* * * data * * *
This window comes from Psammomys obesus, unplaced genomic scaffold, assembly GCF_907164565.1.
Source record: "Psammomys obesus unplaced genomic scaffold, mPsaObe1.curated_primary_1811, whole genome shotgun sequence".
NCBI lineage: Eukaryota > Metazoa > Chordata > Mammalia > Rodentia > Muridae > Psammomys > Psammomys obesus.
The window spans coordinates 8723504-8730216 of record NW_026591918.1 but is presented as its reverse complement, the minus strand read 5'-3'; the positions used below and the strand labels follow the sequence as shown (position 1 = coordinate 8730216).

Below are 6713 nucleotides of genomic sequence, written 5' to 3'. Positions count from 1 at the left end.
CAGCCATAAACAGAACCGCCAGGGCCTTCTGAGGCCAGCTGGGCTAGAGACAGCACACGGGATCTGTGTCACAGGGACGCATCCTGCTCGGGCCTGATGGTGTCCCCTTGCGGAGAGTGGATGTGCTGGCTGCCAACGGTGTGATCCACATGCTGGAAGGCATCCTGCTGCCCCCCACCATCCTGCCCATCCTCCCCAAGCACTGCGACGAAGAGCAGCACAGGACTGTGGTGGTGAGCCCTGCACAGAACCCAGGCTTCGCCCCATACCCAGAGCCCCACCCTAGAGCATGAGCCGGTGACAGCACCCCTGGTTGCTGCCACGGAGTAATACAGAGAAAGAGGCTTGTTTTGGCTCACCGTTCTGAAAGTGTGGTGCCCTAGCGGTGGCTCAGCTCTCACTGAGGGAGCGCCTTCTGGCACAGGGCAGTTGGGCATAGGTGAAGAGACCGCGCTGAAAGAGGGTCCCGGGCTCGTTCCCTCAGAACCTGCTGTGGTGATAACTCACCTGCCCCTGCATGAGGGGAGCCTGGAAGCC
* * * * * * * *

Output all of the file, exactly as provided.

This window comes from Psammomys obesus, unplaced genomic scaffold, assembly GCF_907164565.1.
Source record: "Psammomys obesus unplaced genomic scaffold, mPsaObe1.curated_primary_1811, whole genome shotgun sequence".
NCBI lineage: Eukaryota > Metazoa > Chordata > Mammalia > Rodentia > Muridae > Psammomys > Psammomys obesus.
The window spans coordinates 8723504-8730216 of record NW_026591918.1 but is presented as its reverse complement, the minus strand read 5'-3'; the positions used below and the strand labels follow the sequence as shown (position 1 = coordinate 8730216).

Below are 6713 nucleotides of genomic sequence, written 5' to 3'. Positions count from 1 at the left end.
CAGCCATAAACAGAACCGCCAGGGCCTTCTGAGGCCAGCTGGGCTAGAGACAGCACACGGGATCTGTGTCACAGGGACGCATCCTGCTCGGGCCTGATGGTGTCCCCTTGCGGAGAGTGGATGTGCTGGCTGCCAACGGTGTGATCCACATGCTGGAAGGCATCCTGCTGCCCCCCACCATCCTGCCCATCCTCCCCAAGCACTGCGACGAAGAGCAGCACAGGACTGTGGTGGTGAGCCCTGCACAGAACCCAGGCTTCGCCCCATACCCAGAGCCCCACCCTAGAGCATGAGCCGGTGACAGCACCCCTGGTTGCTGCCACGGAGTAATACAGAGAAAGAGGCTTGTTTTGGCTCACCGTTCTGAAAGTGTGGTGCCCTAGCGGTGGCTCAGCTCTCACTGAGGGAGCGCCTTCTGGCACAGGGCAGTTGGGCATAGGTGAAGAGACCGCGCTGAAAGAGGGTCCCGGGCTCGTTCCCTCAGAACCTGCTGTGGTGATAACTCACCTGCCCCTGCATGAGGGGAGCCTGGAAGCC